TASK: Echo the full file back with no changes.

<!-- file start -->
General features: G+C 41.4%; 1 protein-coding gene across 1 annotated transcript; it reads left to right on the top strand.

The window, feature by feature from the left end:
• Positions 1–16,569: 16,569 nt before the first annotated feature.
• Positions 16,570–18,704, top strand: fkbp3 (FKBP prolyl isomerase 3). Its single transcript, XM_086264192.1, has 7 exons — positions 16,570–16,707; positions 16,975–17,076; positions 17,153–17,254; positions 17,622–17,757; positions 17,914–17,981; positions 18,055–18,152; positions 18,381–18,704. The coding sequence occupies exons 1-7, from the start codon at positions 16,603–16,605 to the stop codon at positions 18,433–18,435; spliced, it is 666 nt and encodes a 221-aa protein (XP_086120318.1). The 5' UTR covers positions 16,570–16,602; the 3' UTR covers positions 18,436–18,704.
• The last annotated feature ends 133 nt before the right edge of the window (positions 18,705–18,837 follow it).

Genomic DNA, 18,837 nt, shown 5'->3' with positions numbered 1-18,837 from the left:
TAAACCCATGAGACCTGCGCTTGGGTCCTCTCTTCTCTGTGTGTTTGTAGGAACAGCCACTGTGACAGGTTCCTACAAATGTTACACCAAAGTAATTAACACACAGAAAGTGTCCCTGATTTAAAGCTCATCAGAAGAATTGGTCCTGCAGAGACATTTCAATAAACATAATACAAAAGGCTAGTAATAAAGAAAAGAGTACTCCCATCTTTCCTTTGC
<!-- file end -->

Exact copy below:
General features: G+C 41.4%; 1 protein-coding gene across 1 annotated transcript; it reads left to right on the top strand.

The window, feature by feature from the left end:
• Positions 1–16,569: 16,569 nt before the first annotated feature.
• Positions 16,570–18,704, top strand: fkbp3 (FKBP prolyl isomerase 3). Its single transcript, XM_086264192.1, has 7 exons — positions 16,570–16,707; positions 16,975–17,076; positions 17,153–17,254; positions 17,622–17,757; positions 17,914–17,981; positions 18,055–18,152; positions 18,381–18,704. The coding sequence occupies exons 1-7, from the start codon at positions 16,603–16,605 to the stop codon at positions 18,433–18,435; spliced, it is 666 nt and encodes a 221-aa protein (XP_086120318.1). The 5' UTR covers positions 16,570–16,602; the 3' UTR covers positions 18,436–18,704.
• The last annotated feature ends 133 nt before the right edge of the window (positions 18,705–18,837 follow it).

Genomic DNA, 18,837 nt, shown 5'->3' with positions numbered 1-18,837 from the left:
TAAACCCATGAGACCTGCGCTTGGGTCCTCTCTTCTCTGTGTGTTTGTAGGAACAGCCACTGTGACAGGTTCCTACAAATGTTACACCAAAGTAATTAACACACAGAAAGTGTCCCTGATTTAAAGCTCATCAGAAGAATTGGTCCTGCAGAGACATTTCAATAAACATAATACAAAAGGCTAGTAATAAAGAAAAGAGTACTCCCATCTTTCCTTTGC